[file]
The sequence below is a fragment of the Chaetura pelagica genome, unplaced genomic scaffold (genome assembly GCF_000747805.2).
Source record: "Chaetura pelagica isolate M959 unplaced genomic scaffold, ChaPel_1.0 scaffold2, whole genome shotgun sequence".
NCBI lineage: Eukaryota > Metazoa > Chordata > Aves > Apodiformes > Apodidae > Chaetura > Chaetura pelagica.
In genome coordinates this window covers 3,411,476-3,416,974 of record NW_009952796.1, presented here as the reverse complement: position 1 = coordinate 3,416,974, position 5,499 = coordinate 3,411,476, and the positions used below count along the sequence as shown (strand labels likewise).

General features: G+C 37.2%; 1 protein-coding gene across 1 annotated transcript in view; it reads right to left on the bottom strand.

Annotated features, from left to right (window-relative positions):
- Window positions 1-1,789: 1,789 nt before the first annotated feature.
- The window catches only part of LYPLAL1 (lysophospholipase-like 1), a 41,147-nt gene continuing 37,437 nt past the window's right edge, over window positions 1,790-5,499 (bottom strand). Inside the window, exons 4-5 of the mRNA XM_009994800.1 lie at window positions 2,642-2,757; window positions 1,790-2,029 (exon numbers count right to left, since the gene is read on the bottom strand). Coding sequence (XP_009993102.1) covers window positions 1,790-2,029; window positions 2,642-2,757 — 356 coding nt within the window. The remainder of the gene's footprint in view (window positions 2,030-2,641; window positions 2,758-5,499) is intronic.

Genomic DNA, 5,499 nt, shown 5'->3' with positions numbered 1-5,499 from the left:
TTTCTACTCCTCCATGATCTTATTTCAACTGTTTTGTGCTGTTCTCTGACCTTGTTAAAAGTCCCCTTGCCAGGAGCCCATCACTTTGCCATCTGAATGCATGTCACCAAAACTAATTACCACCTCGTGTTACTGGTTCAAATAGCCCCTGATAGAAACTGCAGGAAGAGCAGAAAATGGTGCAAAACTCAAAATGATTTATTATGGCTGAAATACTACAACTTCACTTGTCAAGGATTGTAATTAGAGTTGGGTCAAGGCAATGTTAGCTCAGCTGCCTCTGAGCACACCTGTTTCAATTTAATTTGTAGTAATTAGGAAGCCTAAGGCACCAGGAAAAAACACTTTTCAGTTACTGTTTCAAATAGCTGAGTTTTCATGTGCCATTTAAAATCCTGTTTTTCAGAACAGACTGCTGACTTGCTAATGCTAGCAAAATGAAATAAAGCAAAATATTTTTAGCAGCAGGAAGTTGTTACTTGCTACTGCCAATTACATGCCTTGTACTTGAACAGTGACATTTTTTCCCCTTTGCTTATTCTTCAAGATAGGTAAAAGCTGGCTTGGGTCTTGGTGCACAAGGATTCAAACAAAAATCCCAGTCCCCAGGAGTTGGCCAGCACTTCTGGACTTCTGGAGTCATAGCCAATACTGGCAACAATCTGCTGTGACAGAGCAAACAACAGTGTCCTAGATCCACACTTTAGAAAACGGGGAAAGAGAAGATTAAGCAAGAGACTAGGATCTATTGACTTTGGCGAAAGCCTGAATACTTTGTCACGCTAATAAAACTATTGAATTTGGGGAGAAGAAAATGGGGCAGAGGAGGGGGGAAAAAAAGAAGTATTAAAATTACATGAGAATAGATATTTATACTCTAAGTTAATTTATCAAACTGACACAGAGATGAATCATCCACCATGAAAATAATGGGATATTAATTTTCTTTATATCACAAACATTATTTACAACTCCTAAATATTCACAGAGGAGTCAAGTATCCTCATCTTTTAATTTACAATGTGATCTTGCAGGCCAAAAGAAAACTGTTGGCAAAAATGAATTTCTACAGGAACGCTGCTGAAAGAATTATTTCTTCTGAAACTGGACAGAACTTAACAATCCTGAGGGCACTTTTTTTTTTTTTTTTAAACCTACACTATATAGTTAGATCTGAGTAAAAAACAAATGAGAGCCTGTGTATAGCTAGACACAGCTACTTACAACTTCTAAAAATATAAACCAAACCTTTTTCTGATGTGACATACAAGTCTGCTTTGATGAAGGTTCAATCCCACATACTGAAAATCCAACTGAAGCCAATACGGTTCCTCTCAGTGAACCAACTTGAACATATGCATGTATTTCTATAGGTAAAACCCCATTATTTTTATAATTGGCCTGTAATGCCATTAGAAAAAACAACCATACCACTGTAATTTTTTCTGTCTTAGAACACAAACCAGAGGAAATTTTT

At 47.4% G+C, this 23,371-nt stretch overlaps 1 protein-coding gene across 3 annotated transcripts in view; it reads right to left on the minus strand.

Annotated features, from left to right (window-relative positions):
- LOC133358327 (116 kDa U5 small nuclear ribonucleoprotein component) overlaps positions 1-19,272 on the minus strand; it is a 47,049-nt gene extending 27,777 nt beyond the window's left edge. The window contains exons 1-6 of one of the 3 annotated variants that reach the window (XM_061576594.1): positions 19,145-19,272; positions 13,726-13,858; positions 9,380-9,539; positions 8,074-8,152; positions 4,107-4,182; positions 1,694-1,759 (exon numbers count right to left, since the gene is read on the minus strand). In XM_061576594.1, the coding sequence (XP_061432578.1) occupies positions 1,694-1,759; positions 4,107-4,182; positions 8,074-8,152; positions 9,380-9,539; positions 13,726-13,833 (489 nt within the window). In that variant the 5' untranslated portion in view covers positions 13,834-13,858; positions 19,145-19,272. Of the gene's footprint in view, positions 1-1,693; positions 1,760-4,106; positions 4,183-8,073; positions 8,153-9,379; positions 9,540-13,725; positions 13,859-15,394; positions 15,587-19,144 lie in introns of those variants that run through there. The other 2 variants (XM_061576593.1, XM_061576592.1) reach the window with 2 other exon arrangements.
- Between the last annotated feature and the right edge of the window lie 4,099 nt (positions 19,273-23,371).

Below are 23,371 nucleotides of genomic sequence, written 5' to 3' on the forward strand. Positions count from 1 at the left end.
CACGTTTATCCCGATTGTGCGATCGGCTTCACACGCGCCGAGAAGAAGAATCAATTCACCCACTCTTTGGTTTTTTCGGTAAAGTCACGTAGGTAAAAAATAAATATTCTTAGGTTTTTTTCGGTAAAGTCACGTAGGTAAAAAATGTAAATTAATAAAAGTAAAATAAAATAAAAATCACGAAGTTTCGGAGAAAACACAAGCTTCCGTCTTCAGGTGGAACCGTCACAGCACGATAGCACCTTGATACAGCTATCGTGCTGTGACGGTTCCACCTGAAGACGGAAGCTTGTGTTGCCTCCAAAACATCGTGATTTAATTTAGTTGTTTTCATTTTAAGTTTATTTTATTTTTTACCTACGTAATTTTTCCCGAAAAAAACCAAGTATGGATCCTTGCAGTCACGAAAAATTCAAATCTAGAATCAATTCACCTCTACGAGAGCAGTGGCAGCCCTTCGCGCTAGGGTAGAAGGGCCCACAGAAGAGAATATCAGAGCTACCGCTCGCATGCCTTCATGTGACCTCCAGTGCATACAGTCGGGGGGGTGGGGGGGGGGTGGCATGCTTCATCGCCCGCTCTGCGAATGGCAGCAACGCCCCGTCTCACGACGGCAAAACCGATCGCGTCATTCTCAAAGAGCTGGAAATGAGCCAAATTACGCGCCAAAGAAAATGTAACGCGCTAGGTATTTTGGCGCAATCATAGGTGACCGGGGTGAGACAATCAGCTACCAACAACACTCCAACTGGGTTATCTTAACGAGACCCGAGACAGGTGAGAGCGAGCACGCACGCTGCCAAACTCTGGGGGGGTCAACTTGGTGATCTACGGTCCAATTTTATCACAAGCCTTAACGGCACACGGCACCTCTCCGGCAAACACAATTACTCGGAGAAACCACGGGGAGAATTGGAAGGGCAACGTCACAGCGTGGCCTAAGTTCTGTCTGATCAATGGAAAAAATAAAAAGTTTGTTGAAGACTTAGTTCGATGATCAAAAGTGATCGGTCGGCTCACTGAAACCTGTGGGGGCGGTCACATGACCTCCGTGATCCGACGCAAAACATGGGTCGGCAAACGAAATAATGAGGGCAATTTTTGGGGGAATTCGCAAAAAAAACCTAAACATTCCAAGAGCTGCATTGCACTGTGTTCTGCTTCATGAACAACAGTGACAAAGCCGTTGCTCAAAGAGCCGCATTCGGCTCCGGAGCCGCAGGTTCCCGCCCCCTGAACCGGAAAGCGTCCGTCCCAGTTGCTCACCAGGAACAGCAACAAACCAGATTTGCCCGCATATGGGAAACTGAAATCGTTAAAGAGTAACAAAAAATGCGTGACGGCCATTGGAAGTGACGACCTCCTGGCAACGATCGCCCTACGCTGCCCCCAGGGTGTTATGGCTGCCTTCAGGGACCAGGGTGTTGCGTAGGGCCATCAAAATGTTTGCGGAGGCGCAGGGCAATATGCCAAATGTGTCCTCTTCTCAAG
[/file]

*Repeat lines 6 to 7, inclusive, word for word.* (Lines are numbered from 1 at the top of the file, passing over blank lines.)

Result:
Annotated features, from left to right (window-relative positions):
- Window positions 1-1,789: 1,789 nt before the first annotated feature.